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New Licensing Regulations Cost Scottish Convenience Store Industry in Excess of £16 million

As convenience store retailers and suppliers gather in St Andrews for the Scottish Grocers’ Federation (SGF) Annual Conference, figures gathered by SGF reveal complying with the new licensing regulations, due to come into force on the 1st September 2009, has cost the Scottish convenience store industry over £16 million.

2009 heralds the biggest change the convenience store industry has witnessed in a generation when the Licensing (Scotland) 2005 Act comes into effect. In addition to increased licence application fees retailers must now complete a layout and operating plan and ensure staff are appropriately trained in order to be granted a licence to sell alcohol.

Speaking on the first day of the conference, John Drummond, Chief Executive of SGF said,

“When the Scottish Government gave assurances that retailers operating responsible businesses had nothing to fear from the new legislation this obviously did not apply to costs.

“Scotland’s relationship with alcohol is complex and our members are committed to playing their part in changing this culture, however, convenience store retailers, already struggling with the economic downturn, are reeling at the cost of complying with the new licensing regulations.

“With additional alcohol legislation due any day, plans underway to remove the display of tobacco, difficulties accessing credit and record low consumer confidence retailers are reaching crisis point.

“If the Scottish Government wants to avoid job losses and shop closures they must stop legislating against convenience store retailers and work in partnership with us. “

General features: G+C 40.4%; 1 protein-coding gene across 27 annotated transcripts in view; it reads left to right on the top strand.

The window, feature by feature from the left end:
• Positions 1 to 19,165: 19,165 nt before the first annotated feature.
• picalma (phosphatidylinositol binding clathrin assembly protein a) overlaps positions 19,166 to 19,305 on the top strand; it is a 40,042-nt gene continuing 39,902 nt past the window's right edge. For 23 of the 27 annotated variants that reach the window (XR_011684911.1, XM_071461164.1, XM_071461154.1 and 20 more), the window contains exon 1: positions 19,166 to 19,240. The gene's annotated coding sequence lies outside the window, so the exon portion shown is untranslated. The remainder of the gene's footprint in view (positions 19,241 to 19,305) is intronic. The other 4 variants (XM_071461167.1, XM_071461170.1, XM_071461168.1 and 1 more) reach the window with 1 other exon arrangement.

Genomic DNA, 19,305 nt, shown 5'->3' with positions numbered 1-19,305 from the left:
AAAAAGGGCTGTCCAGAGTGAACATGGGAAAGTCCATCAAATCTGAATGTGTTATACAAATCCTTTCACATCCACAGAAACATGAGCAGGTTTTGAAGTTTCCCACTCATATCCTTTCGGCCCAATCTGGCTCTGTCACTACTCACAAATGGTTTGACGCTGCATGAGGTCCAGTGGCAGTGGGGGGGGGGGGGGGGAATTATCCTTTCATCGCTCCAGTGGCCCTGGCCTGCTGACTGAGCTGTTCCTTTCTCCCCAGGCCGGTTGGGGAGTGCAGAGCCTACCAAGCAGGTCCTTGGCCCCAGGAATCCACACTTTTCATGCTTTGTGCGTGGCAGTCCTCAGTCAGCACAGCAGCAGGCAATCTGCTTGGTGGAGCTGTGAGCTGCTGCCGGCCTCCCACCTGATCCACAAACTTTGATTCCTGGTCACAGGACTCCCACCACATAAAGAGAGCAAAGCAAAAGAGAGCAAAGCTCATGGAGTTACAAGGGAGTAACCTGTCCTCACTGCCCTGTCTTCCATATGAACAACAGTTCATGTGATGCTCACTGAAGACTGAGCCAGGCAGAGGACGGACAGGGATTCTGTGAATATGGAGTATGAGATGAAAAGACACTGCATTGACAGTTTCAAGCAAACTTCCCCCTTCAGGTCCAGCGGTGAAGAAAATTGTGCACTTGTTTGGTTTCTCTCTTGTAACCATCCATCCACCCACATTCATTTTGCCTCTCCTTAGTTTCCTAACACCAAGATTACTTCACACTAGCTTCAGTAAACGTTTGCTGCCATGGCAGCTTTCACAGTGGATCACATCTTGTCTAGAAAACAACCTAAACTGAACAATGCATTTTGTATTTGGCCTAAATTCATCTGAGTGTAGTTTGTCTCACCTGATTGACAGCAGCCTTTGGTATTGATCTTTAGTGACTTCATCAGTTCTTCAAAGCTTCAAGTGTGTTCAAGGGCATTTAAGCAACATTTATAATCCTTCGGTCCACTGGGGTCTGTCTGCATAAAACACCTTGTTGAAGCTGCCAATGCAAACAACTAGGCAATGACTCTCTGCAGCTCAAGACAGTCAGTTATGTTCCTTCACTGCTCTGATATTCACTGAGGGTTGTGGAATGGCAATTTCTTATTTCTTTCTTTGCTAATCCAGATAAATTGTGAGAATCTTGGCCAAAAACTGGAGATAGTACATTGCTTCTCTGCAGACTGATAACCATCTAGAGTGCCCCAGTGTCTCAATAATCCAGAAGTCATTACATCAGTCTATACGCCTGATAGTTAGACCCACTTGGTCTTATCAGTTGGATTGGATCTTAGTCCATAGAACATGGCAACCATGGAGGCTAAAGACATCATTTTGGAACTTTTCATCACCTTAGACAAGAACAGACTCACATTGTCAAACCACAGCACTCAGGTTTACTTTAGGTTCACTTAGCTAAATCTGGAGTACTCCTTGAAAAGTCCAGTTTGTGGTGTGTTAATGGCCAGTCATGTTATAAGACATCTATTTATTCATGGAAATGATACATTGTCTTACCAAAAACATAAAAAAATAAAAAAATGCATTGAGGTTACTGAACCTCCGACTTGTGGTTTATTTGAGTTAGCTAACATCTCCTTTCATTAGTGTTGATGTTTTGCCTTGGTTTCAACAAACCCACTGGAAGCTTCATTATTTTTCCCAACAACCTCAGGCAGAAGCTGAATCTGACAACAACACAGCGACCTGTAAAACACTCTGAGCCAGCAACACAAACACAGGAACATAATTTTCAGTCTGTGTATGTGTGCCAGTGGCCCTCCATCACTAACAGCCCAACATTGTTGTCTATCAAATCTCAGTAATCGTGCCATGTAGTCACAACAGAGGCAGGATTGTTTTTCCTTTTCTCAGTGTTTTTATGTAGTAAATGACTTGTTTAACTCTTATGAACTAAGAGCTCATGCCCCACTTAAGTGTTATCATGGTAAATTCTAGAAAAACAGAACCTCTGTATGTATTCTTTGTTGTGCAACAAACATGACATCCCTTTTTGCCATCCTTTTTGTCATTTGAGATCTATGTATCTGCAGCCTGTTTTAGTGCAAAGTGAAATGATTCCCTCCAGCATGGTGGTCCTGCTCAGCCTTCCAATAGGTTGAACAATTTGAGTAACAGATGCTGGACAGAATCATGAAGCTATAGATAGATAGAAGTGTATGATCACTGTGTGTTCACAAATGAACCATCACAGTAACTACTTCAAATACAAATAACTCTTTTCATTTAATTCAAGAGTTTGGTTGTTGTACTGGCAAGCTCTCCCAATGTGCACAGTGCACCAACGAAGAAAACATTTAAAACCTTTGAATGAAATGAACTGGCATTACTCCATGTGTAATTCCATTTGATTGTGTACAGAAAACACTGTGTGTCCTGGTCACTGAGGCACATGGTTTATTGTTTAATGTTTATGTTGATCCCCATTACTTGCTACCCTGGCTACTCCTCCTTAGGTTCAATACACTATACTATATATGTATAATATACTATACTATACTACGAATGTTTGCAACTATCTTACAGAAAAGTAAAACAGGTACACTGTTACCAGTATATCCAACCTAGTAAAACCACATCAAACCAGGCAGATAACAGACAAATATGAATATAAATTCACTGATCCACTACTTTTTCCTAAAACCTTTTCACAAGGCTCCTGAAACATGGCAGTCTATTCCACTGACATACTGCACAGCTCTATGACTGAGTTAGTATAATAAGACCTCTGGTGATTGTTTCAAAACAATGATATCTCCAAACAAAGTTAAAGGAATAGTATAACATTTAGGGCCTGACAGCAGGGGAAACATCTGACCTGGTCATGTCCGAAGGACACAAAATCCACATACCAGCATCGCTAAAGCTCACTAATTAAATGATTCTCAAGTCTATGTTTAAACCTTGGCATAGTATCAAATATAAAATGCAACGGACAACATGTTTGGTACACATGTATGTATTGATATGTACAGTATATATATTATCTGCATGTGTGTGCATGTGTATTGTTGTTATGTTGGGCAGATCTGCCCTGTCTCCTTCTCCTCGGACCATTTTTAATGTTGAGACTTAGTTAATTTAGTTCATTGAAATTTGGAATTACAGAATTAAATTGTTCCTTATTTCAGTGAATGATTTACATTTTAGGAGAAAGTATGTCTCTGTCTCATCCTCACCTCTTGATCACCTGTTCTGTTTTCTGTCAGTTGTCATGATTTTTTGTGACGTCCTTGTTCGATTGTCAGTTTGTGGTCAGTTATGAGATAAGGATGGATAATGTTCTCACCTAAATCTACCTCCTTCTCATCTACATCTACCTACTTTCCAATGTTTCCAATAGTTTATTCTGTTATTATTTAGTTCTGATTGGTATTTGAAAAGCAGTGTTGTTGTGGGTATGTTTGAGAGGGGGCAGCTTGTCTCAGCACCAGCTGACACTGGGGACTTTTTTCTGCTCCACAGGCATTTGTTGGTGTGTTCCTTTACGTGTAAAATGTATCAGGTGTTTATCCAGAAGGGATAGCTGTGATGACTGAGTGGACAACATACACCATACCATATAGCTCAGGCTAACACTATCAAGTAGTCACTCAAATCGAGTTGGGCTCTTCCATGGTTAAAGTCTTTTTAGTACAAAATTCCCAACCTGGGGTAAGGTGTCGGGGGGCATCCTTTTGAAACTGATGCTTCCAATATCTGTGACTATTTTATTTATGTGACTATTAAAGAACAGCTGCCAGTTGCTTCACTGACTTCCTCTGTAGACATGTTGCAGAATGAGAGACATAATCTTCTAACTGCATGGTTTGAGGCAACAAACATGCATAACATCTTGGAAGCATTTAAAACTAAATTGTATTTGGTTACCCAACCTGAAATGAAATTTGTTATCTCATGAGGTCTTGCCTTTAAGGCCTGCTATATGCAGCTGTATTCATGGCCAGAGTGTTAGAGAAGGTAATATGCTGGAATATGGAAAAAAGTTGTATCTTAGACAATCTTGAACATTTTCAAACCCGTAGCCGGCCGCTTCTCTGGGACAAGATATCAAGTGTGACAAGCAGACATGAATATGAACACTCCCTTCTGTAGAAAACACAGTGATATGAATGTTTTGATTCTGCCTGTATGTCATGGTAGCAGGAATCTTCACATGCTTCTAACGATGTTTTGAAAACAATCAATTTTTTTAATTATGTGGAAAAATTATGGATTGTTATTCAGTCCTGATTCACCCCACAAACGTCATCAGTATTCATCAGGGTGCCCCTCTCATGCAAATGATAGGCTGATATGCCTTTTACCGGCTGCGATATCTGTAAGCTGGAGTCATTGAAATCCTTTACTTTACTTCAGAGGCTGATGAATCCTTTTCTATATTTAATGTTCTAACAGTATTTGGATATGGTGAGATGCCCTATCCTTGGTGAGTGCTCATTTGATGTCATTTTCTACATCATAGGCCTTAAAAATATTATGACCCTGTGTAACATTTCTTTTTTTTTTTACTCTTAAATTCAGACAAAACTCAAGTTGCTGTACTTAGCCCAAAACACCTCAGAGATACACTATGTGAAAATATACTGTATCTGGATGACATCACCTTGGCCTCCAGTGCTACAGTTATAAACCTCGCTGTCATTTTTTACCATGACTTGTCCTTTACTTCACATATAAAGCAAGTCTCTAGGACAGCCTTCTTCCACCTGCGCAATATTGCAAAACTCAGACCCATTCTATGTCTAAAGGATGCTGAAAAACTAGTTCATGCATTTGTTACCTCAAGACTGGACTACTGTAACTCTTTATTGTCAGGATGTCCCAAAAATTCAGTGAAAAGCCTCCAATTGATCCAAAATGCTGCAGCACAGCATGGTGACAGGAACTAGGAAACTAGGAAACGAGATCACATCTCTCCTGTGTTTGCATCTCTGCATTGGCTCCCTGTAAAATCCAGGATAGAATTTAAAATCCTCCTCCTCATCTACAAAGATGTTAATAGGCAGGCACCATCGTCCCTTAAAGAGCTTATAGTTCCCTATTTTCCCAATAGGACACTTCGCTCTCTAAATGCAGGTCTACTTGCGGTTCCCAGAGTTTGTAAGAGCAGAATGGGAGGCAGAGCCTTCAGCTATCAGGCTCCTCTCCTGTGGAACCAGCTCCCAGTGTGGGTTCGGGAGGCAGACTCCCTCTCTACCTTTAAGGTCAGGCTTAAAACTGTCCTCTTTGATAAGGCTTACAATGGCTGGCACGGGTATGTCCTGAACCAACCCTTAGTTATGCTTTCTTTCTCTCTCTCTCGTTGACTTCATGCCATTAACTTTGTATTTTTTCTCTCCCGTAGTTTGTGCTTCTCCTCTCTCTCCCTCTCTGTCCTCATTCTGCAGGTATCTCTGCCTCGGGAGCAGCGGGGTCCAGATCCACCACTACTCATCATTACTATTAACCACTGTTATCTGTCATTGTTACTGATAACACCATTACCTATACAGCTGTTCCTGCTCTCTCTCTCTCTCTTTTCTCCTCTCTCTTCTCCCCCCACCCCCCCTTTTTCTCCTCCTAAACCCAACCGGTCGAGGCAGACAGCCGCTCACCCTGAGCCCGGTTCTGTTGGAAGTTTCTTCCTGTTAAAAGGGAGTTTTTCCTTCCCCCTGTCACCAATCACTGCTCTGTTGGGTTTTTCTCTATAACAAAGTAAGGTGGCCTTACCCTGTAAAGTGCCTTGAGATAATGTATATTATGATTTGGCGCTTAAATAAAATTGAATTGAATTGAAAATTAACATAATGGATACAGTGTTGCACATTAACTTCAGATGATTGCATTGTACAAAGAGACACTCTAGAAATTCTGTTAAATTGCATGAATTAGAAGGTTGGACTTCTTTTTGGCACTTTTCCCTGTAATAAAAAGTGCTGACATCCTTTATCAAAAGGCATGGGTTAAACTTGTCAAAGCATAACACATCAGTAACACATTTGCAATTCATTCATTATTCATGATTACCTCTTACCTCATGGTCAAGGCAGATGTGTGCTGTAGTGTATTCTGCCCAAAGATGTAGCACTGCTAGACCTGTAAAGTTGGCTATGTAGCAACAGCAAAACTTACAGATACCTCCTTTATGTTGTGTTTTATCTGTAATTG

Over 300 delegates made up of convenience store retailers and suppliers will gather at the Fairmont Hotel, St Andrews from 27th February to 1st March for the SGF Annual Conference.

The theme for the conference is Community First! Over the two days delegates will explore the integral role of the local shop within communities throughout Scotland.

Scottish Grocers’ Federation Disappointed with Scottish Government Bill on Tobacco Control

The Scottish Grocers’ Federation (SGF) has reacted with extreme disappointment to measures included in the Tobacco and Primary Medical Services (Scotland) Bill which require retailers to remove tobacco from display. This decision will lead to considerable costs and disruption for retailers already struggling with the economic downturn and is founded on an immature argument that tobacco displays are the primary reason young people take up smoking.

SGF has repeatedly expressed concern regarding the lack of compelling evidence supporting the introduction of display bans as a method of reducing youth smoking rates.

On the eve of the SGF Annual Conference, John Drummond, Chief Executive of SGF said,

“For the Scottish Government to launch a Bill to remove the display of tobacco in retail outlets in the same week as New Zealand Prime Minister, John Key, decided not to proceed with a tobacco display ban, citing the lack of international evidence to support claims that a ban reduces smoking levels and the expense as the main reasons for reversing proposals, makes a mockery of the Scottish Government’s claim to be a friend of small shops.

“SGF has repeatedly warned the Government that a display ban will cost a typical convenience store between £5,000 and £10,000 just to modify their store.

“The Scottish Government’s argument that tobacco displays encourage young people to smoke is simplistic and immature. If they wanted to tackle this issue in a serious manner rather than primarily focussing on retailers to reduce youth smoking they would ensure adequate resources were available to target the shocking level of tobacco available on the black market and make it an offence for adults to provide tobacco to under-18s.